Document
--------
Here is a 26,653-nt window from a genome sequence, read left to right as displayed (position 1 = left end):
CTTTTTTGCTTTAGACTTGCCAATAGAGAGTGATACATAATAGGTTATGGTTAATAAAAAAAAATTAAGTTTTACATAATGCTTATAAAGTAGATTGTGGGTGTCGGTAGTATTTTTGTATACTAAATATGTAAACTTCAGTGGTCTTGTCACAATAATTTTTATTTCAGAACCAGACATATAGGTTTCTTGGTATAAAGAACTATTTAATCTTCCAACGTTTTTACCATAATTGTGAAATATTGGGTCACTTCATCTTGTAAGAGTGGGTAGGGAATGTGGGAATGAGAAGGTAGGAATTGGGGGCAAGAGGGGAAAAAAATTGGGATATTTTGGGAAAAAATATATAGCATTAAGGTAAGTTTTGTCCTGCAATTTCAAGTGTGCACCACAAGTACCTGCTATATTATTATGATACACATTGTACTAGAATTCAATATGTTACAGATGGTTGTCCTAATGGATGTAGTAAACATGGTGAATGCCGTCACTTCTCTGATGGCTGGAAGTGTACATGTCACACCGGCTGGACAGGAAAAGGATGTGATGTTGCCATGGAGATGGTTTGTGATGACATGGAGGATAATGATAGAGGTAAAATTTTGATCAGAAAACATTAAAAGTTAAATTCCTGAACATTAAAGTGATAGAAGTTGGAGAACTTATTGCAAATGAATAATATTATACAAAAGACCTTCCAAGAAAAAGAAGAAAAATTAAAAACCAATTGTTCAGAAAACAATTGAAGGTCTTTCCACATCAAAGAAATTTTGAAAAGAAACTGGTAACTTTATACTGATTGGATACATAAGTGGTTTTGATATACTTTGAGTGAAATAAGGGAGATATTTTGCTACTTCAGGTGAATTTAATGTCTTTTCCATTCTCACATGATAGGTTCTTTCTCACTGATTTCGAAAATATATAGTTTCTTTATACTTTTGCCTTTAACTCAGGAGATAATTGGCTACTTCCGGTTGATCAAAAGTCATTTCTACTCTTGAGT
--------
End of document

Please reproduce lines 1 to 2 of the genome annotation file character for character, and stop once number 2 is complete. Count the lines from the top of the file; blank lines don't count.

Here is a 26,653-nt window from a genome sequence, read left to right as displayed (position 1 = left end):
CTTTTTTGCTTTAGACTTGCCAATAGAGAGTGATACATAATAGGTTATGGTTAATAAAAAAAAATTAAGTTTTACATAATGCTTATAAAGTAGATTGTGGGTGTCGGTAGTATTTTTGTATACTAAATATGTAAACTTCAGTGGTCTTGTCACAATAATTTTTATTTCAGAACCAGACATATAGGTTTCTTGGTATAAAGAACTATTTAATCTTCCAACGTTTTTACCATAATTGTGAAATATTGGGTCACTTCATCTTGTAAGAGTGGGTAGGGAATGTGGGAATGAGAAGGTAGGAATTGGGGGCAAGAGGGGAAAAAAATTGGGATATTTTGGGAAAAAATATATAGCATTAAGGTAAGTTTTGTCCTGCAATTTCAAGTGTGCACCACAAGTACCTGCTATATTATTATGATACACATTGTACTAGAATTCAATATGTTACAGATGGTTGTCCTAATGGATGTAGTAAACATGGTGAATGCCGTCACTTCTCTGATGGCTGGAAGTGTACATGTCACACCGGCTGGACAGGAAAAGGATGTGATGTTGCCATGGAGATGGTTTGTGATGACATGGAGGATAATGATAGAGGTAAAATTTTGATCAGAAAACATTAAAAGTTAAATTCCTGAACATTAAAGTGATAGAAGTTGGAGAACTTATTGCAAATGAATAATATTATACAAAAGACCTTCCAAGAAAAAGAAGAAAAATTAAAAACCAATTGTTCAGAAAACAATTGAAGGTCTTTCCACATCAAAGAAATTTTGAAAAGAAACTGGTAACTTTATACTGATTGGATACATAAGTGGTTTTGATATACTTTGAGTGAAATAAGGGAGATATTTTGCTACTTCAGGTGAATTTAATGTCTTTTCCATTCTCACATGATAGGTTCTTTCTCACTGATTTCGAAAATATATAGTTTCTTTATACTTTTGCCTTTAACTCAGGAGATAATTGGCTACTTCCGGTTGATCAAAAGTCATTTCTACTCTTGAGT